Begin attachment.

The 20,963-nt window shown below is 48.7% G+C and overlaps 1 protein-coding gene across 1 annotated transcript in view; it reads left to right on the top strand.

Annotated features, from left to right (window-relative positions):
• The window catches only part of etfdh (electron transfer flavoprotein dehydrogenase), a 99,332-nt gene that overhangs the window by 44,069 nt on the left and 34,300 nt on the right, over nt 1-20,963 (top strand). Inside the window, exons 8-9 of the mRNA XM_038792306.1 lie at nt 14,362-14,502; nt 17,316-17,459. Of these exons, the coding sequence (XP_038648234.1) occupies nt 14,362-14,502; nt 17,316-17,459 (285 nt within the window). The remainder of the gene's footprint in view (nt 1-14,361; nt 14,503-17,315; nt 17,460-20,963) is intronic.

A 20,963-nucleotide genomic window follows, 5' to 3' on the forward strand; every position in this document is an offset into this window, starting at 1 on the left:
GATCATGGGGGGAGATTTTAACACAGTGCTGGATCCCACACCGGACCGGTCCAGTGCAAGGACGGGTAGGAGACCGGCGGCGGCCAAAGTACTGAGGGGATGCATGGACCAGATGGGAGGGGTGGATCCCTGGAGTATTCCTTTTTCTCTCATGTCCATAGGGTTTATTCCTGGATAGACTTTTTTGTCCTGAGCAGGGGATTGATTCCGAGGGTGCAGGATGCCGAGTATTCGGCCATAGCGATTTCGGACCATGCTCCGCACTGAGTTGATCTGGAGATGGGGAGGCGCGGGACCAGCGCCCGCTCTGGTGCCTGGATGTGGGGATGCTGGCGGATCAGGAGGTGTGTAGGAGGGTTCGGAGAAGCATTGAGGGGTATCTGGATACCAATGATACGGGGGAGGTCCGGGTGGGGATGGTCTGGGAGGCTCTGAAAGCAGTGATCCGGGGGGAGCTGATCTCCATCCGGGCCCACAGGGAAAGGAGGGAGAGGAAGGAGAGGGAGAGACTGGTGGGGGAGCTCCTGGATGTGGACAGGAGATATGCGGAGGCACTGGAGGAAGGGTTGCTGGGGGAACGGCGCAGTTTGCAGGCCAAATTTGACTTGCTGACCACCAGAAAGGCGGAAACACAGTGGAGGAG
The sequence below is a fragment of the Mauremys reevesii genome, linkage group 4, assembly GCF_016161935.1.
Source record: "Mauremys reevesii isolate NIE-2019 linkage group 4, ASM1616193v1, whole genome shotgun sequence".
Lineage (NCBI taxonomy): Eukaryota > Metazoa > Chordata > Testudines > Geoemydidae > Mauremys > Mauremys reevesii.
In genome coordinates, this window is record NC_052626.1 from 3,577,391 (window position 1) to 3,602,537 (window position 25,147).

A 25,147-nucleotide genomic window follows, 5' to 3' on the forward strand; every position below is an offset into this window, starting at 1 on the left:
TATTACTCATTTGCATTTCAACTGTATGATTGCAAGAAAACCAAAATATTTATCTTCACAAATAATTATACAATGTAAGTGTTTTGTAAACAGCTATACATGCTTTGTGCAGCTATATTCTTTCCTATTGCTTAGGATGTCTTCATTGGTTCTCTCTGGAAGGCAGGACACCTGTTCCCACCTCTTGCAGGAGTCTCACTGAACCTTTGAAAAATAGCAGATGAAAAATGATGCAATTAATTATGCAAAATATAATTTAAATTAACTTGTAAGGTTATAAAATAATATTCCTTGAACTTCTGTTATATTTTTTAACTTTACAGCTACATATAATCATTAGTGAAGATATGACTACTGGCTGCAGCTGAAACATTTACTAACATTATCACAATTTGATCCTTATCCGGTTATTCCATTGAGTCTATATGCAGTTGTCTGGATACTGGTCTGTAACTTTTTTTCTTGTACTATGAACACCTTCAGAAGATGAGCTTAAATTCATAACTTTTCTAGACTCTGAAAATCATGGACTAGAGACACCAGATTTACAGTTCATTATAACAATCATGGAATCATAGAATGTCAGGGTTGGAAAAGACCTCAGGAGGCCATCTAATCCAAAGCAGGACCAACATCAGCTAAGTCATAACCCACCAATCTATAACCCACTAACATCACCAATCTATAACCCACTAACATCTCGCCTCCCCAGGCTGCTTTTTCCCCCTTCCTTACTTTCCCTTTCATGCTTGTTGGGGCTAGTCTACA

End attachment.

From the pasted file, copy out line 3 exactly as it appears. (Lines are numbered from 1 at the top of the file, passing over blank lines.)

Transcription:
• The window catches only part of etfdh (electron transfer flavoprotein dehydrogenase), a 99,332-nt gene that overhangs the window by 44,069 nt on the left and 34,300 nt on the right, over nt 1-20,963 (top strand). Inside the window, exons 8-9 of the mRNA XM_038792306.1 lie at nt 14,362-14,502; nt 17,316-17,459. Of these exons, the coding sequence (XP_038648234.1) occupies nt 14,362-14,502; nt 17,316-17,459 (285 nt within the window). The remainder of the gene's footprint in view (nt 1-14,361; nt 14,503-17,315; nt 17,460-20,963) is intronic.